IN 2011 when I went on council, Facebook and other social platforms were largely unused by my generation and the workings of council were largely unknown within the community.
News was passed by word of mouth and the local paper and we rarely checked if it was factual.
Life seemed simpler and happier.
Today, we are unsettled by politics, division seems rife in the town and the ills of the community have been laid at the feet of a few, which few depends on the point of view.
The overarching sentiment is it was all fine before Facebook, The Herald and an outspoken minority.
I disagree.Read more
What we have today is the teething pains of a community entering an era of instant communication.
Like children, we are learning the boundaries, the limits of privacy, what is newsworthy and what is mischief; we are learning to moderate our delivery and be more kind.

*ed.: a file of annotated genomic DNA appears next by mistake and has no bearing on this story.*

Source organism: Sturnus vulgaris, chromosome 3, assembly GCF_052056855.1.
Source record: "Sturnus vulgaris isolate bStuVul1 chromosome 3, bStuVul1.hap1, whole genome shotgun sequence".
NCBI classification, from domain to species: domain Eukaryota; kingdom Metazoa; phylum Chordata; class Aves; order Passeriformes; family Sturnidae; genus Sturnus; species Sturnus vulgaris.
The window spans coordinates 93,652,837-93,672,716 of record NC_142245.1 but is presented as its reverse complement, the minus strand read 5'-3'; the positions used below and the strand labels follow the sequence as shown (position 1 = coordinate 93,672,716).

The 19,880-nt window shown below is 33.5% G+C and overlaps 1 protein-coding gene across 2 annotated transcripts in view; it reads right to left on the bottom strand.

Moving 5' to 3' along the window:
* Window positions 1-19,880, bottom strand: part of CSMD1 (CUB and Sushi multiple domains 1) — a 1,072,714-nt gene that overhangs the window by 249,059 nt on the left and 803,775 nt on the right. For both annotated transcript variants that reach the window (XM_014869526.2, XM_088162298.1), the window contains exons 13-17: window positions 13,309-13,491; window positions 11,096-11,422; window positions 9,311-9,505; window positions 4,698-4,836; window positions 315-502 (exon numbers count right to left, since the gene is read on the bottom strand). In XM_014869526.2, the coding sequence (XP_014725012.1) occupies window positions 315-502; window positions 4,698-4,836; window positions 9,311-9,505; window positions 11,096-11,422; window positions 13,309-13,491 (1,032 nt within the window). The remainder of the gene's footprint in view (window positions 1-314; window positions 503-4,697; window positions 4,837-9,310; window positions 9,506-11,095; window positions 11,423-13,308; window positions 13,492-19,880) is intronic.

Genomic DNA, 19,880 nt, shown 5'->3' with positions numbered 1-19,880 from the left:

And, we are learning quickly.
If we consider the first forays into the brave new world of social media which were dominated by rage, profanity, gossip and nastiness, then we have made significant gains.
We now engage in mostly informed debate. Information is shared and current.
Most now understand how they are governed. Voices can be heard.
We find our missing pets, get great bargains and we assist each other.
Most of all, we are interacting on a level never seen before and no one is excluded.
No, it isn’t as simple, but it is more truthful as less is hidden.
Old values and new technology are merging, and we will be richer for it.
There may be some bruising in the transition but it will be worth it.